FRIDAY 13.11.09 AT 7PM

14.11.09 – 19.12.09


Mixed Media, Martinis and Misanthropy

In terms of character, the work of Jürgen Ots is determined for the most part by a sublimated destructive handling of the material. These materials, preferably plastic-like, are cut, torn and glued back together, stapled or melted. In other words, an annihilation that is subsequently restored. The material, and the way in which it is worked or modified, never looks refined. It always seems like muck, shapeless, but above all, digested. And yet the idea behind the treatment is sensitive and precise.

Each of the works appears to be a segment of an indefinite accumulation, and despite this constant addition there is never a build-up of tension. No beginning or end; only a compulsive repetition. As if a single thrust of movement was isolated and then copied numerous times. Take as an example the kind of dream sequence in which one finds oneself in an ever-narrower tunnel; one never experiences the moment one enters the tunnel in question, and in the same way one never experiences the ‘end’ of the tunnel or its narrowing. The scene just stops.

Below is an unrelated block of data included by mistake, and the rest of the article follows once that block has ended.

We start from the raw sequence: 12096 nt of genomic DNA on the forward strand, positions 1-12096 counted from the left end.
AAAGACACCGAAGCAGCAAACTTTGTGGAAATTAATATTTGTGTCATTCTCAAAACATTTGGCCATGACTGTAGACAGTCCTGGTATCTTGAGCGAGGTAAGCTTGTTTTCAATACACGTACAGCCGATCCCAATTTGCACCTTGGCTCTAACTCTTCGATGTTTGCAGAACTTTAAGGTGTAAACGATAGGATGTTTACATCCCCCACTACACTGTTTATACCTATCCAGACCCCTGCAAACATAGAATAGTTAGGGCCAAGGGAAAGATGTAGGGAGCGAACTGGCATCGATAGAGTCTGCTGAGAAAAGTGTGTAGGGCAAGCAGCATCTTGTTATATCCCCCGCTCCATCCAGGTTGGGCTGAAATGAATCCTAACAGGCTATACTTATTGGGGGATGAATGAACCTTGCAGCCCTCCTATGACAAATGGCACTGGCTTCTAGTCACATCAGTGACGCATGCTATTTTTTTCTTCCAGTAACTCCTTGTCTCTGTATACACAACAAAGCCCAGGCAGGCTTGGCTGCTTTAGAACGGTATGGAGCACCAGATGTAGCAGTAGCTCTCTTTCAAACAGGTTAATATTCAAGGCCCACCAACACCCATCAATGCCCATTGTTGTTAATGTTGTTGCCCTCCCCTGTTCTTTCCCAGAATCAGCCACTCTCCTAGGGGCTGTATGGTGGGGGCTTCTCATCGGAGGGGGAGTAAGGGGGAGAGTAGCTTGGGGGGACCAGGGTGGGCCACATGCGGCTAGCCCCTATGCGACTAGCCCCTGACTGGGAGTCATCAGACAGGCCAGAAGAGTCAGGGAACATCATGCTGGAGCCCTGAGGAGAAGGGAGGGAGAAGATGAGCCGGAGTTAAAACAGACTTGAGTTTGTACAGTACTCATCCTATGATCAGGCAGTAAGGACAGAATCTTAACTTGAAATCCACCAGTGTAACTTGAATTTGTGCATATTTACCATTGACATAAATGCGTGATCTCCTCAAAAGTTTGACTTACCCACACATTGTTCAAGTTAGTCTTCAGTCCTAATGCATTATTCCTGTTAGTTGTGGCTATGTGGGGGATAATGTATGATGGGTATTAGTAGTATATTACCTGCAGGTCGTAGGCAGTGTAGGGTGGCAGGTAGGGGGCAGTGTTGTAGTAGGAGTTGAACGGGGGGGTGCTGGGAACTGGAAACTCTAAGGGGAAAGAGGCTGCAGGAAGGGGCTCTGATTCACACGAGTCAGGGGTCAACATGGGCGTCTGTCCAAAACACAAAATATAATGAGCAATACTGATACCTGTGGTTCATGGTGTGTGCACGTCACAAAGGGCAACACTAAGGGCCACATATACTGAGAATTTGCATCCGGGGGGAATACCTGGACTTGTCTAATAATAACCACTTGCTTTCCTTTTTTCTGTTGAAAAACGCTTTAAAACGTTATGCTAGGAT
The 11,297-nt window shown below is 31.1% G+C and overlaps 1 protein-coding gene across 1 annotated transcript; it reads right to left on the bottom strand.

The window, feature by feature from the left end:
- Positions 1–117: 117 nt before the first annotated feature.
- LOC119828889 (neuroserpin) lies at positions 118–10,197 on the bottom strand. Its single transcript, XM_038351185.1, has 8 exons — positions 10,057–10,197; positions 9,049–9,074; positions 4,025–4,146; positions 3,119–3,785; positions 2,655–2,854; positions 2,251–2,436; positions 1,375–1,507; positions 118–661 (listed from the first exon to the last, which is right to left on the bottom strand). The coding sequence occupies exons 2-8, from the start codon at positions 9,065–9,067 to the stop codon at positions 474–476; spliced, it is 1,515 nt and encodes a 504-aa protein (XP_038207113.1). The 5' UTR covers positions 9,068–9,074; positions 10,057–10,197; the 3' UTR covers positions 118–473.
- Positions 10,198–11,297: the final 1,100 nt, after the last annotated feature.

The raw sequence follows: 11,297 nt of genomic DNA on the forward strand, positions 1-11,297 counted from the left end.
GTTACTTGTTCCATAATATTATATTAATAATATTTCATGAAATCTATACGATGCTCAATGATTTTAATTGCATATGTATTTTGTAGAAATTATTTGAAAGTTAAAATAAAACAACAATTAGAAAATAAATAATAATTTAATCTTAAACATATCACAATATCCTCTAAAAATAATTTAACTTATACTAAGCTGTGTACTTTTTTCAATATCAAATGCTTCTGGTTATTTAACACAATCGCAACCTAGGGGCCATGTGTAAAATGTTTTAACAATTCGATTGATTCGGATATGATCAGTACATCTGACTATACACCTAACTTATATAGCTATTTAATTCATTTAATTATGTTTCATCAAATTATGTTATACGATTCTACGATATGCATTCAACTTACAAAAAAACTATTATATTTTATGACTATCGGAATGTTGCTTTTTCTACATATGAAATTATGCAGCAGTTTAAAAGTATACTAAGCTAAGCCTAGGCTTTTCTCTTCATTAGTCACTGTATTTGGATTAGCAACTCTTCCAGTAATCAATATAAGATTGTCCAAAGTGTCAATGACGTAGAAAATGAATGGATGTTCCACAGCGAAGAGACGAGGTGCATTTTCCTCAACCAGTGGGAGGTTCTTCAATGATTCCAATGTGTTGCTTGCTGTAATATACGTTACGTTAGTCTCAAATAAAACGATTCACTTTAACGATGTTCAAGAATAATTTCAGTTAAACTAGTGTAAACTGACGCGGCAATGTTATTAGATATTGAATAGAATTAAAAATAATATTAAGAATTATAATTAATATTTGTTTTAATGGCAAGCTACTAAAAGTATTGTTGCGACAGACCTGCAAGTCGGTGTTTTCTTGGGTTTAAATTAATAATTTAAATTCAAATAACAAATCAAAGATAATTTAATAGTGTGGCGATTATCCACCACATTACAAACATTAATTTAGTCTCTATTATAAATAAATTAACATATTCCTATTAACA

In many respects, Jürgen Ots shares the same technical methodology as the French Supports/Surfaces movement dating from the late 1960s. The Supports/Surfaces movement was truly characterised by a kind of striving for material essence and absence of expression or subject; such technical and formal morality is completely absent in the work of Jürgen Ots. The frenetic and at times neurotic working process – and its psychological dimension, to which the title Denoting Frenzy refers – which lies at the basis of all the works, is therefore too prominent. The subtle and mannered nature of Support/Surfaces is replaced in Ots’s work by matte filth.

Each of the works entitled Denoting Frenzy initially consists of approximately three hundred identical, glued-together, A4 photocopies of a martini glass. The sheets are glued pyramidally toward the centre. It is an accumulation that gives an explicit physicality and gravity to the papers.

The stacking of the martini glasses is reminiscent of the image of a champagne fountain. The pyramid structure of the champagne fountain is however pressed flat and transformed into another type of space and dimension. The martini glasses have become monumental echo chambers, kind of like claustrophobic waiting rooms.
For the exhibition at Etablissement d’en face these paper works are hung from large pieces of vinyl flooring, which are cut and glued back together, functioning as grotesque passe-partouts. The black-painted and matte-sanded vinyl surfaces, which in turn are hung over a metal frame, resemble huge pieces of black meat, raw and sagging under their own weight.

Michael Van den Abeele